Dayton aims to level minority gap

Minneapolis has the worst economic disparity in the nation.

Michael Zittlow

Gov. Mark Dayton laid out his plans Friday to boost employment and education for minorities after attending a north Minneapolis economic summit.
A 17-page report outlines his plan to close the economic gap for minorities. There are three times more unemployed blacks in Minnesota than whites âÄî the worst disparity in the nation.
The report comes after an economic summit where Dayton promised community leaders he would issue a written report of his plans to combat the huge problems facing black Minnesotans, who make up more than 5 percent of the stateâÄôs population, according to recent census findings.
One hundred unemployed and underemployed people in north Minneapolis will receive preparatory training for jobs or college through a âÄúFastTracâÄù program Dayton launched in his report. The state Department of Employment and Economic Development is funding the $300,000 program and will cover the costs of summer camps for ninth- and 10th-graders in north Minneapolis.
The Urban Initiatives Board, designed to encourage and support small business in minority-populated areas, is being relaunched in the governorâÄôs report. The board will also oversee a working capital fund that provides loans to create jobs in low-income and minority areas.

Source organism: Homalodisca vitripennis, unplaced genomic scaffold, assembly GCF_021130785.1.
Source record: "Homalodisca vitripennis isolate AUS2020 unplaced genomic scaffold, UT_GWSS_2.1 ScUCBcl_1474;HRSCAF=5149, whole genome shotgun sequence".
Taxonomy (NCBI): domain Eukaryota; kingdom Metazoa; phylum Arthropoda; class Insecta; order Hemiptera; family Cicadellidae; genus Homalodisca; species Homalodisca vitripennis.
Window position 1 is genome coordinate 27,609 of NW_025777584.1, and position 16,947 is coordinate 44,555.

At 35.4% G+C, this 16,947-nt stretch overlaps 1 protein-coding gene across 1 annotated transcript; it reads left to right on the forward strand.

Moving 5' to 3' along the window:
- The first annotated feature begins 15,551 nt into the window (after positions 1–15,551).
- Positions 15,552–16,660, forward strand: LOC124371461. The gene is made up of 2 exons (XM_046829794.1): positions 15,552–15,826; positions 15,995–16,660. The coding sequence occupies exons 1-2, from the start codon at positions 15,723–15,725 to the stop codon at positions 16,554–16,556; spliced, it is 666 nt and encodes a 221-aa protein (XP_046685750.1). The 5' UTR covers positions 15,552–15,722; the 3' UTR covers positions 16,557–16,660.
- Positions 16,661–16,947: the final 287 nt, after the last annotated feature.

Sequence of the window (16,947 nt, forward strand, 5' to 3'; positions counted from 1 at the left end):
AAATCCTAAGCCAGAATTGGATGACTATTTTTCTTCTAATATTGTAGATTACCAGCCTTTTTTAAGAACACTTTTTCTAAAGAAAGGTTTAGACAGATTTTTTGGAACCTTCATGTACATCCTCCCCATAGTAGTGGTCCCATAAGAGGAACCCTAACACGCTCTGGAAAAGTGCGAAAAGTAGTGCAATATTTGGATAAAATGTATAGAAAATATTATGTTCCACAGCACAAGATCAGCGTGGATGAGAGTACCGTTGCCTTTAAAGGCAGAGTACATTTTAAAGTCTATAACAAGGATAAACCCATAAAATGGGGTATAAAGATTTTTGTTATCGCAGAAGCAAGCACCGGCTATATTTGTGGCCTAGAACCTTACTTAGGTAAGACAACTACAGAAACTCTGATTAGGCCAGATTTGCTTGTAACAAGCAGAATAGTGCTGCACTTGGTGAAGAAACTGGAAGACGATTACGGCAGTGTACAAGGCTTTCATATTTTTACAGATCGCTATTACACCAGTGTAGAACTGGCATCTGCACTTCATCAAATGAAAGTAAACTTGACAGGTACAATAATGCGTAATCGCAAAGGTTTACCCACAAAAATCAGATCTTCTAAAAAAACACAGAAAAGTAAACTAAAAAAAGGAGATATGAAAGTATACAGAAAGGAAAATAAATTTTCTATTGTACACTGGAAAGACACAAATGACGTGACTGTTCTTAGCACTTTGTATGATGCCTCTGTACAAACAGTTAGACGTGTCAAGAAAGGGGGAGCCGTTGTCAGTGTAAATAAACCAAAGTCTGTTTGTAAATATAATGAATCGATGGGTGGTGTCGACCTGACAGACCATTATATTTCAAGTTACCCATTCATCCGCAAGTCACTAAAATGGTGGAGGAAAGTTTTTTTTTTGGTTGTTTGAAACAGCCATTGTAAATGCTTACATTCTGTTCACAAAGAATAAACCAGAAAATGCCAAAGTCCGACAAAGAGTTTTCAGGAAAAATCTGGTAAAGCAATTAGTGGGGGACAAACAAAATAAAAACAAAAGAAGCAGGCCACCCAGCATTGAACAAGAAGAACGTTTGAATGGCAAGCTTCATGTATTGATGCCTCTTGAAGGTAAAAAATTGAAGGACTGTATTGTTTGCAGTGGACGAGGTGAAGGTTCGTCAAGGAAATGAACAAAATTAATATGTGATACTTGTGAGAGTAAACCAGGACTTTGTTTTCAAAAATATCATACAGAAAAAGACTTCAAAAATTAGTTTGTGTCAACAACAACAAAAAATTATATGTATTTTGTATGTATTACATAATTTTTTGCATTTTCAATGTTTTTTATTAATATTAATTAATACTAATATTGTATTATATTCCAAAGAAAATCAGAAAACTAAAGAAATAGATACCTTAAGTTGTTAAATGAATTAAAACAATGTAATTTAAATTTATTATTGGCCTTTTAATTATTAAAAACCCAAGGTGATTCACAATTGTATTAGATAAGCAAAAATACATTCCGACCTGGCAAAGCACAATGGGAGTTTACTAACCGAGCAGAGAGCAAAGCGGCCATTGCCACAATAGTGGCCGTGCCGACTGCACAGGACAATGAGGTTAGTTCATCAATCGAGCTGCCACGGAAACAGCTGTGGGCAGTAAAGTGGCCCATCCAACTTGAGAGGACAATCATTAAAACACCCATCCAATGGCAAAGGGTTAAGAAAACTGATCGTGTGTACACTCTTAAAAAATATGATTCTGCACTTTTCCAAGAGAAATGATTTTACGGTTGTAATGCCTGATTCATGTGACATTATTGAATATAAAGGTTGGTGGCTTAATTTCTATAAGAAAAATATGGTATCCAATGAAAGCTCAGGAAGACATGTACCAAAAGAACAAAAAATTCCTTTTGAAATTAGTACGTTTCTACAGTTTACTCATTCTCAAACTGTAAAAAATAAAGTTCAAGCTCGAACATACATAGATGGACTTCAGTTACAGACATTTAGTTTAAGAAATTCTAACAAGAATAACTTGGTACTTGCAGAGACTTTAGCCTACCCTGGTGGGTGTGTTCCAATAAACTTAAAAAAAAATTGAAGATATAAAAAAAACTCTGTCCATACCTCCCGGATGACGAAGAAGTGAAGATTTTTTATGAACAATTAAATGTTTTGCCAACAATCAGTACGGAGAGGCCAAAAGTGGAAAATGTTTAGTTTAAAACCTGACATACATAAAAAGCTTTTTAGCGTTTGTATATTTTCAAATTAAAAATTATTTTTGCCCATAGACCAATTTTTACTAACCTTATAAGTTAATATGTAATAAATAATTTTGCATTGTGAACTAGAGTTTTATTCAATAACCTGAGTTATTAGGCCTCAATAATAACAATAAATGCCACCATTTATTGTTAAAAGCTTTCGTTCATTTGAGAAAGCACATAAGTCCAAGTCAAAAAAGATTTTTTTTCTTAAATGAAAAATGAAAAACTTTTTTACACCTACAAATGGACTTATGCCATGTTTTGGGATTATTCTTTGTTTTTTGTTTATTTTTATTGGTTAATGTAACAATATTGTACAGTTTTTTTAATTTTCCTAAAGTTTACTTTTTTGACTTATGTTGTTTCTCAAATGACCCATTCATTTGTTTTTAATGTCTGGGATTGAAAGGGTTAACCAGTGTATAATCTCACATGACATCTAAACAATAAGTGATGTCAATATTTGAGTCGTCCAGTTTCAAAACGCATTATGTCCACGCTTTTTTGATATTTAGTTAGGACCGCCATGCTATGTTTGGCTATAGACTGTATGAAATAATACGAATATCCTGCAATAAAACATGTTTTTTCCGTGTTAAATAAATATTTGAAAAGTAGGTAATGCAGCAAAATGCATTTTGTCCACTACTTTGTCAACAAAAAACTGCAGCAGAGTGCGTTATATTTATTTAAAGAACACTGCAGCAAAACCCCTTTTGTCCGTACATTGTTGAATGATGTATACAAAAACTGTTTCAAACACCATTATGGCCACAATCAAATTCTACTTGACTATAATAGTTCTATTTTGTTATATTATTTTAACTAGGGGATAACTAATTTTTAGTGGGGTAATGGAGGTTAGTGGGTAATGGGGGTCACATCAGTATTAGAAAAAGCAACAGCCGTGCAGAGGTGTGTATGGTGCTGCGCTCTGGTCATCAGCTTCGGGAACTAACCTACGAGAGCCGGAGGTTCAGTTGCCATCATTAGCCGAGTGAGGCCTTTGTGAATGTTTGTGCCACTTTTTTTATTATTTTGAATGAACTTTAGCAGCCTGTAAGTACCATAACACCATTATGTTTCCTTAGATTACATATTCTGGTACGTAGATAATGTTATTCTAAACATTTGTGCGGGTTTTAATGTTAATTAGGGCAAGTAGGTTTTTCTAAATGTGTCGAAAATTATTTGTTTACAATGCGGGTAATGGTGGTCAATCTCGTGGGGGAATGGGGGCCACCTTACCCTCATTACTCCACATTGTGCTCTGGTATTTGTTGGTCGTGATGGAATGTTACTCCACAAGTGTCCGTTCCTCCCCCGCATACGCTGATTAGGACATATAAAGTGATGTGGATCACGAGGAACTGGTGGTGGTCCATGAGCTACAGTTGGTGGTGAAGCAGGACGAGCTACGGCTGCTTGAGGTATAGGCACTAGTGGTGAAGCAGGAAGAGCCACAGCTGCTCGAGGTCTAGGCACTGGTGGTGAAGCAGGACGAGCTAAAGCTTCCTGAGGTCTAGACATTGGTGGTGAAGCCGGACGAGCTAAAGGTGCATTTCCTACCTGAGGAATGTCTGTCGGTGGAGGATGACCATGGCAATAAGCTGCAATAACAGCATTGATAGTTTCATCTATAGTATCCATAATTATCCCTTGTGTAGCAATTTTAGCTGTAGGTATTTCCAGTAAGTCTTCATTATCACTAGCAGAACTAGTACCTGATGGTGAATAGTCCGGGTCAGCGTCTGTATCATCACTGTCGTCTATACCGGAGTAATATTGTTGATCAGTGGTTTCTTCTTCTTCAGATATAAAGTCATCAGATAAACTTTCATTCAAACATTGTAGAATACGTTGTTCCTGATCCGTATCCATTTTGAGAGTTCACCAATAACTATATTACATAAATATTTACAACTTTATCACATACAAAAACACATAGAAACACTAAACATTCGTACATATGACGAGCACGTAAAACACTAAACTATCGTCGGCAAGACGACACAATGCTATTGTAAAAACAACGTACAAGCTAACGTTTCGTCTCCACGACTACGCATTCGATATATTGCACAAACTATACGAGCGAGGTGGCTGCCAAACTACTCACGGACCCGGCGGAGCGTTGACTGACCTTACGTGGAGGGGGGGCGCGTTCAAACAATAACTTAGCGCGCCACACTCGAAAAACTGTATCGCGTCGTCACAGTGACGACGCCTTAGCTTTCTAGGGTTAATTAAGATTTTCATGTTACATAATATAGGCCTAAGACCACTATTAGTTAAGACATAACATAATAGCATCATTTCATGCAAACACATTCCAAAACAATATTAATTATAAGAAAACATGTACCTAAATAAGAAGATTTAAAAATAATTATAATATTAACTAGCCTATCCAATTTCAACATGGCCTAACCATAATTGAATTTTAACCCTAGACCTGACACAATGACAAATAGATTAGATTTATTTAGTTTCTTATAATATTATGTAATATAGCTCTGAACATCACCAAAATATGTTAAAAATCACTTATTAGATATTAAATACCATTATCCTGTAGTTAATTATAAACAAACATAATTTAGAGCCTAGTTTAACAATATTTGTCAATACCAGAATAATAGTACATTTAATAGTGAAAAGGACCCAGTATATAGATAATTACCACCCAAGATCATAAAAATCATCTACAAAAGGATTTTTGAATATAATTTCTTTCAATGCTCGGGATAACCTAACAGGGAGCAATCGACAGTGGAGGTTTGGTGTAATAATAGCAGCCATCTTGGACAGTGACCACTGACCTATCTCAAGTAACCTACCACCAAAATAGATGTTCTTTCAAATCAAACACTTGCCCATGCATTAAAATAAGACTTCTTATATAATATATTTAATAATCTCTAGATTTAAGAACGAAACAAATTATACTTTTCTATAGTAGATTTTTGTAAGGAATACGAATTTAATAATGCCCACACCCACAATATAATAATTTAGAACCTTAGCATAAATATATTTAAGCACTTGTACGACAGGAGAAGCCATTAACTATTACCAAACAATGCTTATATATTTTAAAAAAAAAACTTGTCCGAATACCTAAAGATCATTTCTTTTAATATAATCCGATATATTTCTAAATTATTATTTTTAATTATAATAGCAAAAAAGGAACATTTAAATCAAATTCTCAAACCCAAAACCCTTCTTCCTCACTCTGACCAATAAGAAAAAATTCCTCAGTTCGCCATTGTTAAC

Still, there are few immediate actions like âÄúFastTracâÄù and the Urban Initiatives Board in the governorâÄôs report. Many of the initiatives mentioned include a disclaimer that support from the Legislature would be needed, including DaytonâÄôs hopes to continue a tax credit for employers who hire minorities and for a job-creating bonding bill.
The governor admits in his report that the Legislature has refused to fund many of the services outlined in his budget that are geared toward helping minorities.
The governorâÄôs plans have drawn limited applause and some criticism from black leaders.
Louis King, head of the Summit Academy in north Minneapolis, who was at the summit when Dayton issued his promise, called the report âÄúa start.âÄù
King said while the report doesnâÄôt totally combat issues facing black Minnesotans, he is encouraged that Dayton kept his word and brought to light some of the issues facing north Minneapolis, where much of the cityâÄôs black population lives.
Still, King would like to see the governor work to support MinnesotaâÄôs Department of Human Rights, which faces a 65 percent budget decrease in the state RepublicansâÄô spending plan. King said the agency, which looks into discrimination claims, is vital in supporting a healthy minority population.
King acknowledges that the political situation for Dayton is grim. DaytonâÄôs policies face roadblocks from the opposing party at the Capitol.
While King feels Dayton and his commissioners have shown support for the black community, he hasnâÄôt felt the same willingness to listen from the Republican majority.
Still, King said he believes in Dayton.
âÄúThe governor has demonstrated heâÄôs his own man,âÄù King said. âÄúI have faith that âĦ Dayton will deliver.âÄù